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Farmers' Rights Movement and the Convention on Biological Diversity

Journal: International Journal of Science and Research (IJSR) (Vol.10, No. 10)

Publication Date:

Authors : ;

Page : 72-75

Keywords : Farmers Rights; Convention on Biological Diversity; Developed world; developing world;

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Farmers' Rights as a political concept emerged for the first time in the early 1980's to highlight the unremunerated innovations of farmers which were the basis of all modern plant breeding. The developed nations want to monopolise plant genetic resources. While the less - developed nations despite having more plant genetic diversity at their disposal, favour keeping plant resources in the public domain, preferring protection for traditional knowledge and farmers rights over monopoly rights for private interests. The Convention on Biological Diversity has been one of the responses of the world community to conserve the ecological basis of biological production through biodiversity conservation. It encourages countries to develop their own policies and programmes to conserve and sustain the resources within their own borders. The Convention on Biological Diversity makes provisions for the protection of farmers' rights and national rights to biodiversity. It encourages bilateral contracts between member states, where governments or corporations exploiting biological resources should provide compensation for the exploited resource and share benefits which arise from developing the resource.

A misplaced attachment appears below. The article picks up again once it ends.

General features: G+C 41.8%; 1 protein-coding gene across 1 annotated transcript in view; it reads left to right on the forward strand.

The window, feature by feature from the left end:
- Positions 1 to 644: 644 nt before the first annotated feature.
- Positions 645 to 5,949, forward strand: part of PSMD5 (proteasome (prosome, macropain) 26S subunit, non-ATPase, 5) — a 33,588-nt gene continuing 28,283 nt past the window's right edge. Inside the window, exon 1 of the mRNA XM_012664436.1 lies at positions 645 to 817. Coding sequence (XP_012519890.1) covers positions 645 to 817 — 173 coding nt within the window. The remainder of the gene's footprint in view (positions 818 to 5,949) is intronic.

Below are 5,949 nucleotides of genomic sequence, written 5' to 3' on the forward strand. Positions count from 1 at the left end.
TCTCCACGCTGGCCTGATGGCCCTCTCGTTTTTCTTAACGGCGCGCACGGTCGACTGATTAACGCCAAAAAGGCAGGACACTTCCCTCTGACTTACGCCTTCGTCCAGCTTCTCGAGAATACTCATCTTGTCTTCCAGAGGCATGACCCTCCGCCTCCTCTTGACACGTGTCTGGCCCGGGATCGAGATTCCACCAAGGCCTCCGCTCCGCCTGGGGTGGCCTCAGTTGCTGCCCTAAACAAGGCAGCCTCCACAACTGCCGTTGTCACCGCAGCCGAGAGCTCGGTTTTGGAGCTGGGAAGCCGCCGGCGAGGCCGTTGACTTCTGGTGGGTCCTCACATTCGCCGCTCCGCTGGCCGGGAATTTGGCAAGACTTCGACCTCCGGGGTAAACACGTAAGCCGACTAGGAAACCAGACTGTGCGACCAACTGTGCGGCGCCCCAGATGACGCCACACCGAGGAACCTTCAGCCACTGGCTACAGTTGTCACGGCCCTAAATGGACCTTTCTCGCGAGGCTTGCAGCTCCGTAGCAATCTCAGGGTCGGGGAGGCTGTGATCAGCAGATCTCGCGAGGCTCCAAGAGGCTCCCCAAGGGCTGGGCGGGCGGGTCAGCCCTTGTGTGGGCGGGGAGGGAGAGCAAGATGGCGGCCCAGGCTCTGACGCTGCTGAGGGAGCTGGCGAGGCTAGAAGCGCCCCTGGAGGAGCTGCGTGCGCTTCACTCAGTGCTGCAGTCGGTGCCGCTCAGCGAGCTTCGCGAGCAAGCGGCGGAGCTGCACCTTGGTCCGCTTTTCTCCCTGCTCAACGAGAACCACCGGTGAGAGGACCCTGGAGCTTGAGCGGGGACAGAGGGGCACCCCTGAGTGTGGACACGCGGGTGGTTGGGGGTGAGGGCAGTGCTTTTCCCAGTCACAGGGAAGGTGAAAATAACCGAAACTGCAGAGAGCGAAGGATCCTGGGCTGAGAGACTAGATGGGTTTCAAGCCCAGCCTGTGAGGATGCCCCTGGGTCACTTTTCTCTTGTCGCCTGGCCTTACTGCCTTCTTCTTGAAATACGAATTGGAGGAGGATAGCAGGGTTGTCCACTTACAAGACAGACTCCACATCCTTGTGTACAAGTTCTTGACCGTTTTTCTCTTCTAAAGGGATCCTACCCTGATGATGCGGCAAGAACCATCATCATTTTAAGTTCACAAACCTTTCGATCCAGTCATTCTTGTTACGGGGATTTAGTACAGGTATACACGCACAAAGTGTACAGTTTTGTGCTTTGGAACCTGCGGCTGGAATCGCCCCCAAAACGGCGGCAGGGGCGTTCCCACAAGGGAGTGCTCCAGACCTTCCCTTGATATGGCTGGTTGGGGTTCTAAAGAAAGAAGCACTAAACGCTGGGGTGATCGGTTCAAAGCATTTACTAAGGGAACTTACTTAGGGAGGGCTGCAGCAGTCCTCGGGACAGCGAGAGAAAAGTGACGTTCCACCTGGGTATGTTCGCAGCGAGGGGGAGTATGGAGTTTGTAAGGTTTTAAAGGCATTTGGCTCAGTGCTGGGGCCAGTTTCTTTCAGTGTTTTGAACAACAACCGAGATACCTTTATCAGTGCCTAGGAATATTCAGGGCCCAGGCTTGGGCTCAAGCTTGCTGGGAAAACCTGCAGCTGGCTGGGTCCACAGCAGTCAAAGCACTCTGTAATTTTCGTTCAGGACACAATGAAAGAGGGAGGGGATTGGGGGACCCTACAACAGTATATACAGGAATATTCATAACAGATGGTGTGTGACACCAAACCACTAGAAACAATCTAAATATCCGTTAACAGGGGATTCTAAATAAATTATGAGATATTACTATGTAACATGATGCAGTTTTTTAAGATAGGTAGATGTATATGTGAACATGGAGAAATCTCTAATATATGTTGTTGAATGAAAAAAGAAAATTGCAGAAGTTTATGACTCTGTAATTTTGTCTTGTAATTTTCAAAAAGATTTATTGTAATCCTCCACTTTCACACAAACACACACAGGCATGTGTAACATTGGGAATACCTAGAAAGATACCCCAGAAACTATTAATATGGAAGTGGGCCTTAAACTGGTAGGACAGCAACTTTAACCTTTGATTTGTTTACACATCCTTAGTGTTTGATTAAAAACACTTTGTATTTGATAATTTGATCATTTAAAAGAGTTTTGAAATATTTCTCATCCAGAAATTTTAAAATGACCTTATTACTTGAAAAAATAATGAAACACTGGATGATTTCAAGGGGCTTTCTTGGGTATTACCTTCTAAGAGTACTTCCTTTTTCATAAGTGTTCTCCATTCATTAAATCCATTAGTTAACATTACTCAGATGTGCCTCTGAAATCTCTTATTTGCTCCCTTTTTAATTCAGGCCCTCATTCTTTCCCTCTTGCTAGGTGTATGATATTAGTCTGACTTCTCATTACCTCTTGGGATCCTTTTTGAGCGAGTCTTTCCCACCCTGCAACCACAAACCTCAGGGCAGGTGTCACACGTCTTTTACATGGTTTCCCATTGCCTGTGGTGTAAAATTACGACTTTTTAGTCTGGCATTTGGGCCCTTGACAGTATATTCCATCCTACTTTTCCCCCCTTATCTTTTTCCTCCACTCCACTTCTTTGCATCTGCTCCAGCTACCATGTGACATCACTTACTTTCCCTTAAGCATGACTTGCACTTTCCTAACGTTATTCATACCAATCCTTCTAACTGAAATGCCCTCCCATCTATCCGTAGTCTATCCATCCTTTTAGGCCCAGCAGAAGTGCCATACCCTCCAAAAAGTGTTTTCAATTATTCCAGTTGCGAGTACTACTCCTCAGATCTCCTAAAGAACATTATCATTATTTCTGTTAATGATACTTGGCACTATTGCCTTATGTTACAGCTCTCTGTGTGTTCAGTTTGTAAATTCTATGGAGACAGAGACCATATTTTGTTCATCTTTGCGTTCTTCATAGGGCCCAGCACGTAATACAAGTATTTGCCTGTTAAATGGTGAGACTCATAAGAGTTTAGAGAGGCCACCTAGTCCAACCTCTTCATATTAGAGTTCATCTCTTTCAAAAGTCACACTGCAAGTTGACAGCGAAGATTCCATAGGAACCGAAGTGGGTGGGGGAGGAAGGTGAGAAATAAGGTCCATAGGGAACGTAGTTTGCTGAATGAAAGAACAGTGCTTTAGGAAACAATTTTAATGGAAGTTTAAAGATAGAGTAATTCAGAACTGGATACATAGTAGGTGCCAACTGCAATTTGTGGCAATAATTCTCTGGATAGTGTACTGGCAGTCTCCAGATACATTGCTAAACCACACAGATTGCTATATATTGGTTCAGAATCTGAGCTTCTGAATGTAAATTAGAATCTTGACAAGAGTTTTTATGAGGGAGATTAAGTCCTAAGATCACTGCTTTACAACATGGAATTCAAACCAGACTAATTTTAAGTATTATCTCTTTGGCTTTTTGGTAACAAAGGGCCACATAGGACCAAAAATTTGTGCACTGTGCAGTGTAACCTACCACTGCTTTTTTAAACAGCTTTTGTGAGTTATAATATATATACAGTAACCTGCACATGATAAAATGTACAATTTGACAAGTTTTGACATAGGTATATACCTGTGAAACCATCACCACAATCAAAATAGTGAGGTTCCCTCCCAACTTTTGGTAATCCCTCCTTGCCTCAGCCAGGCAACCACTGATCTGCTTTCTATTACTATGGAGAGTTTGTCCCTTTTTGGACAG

Last modified: 2022-02-15 18:46:47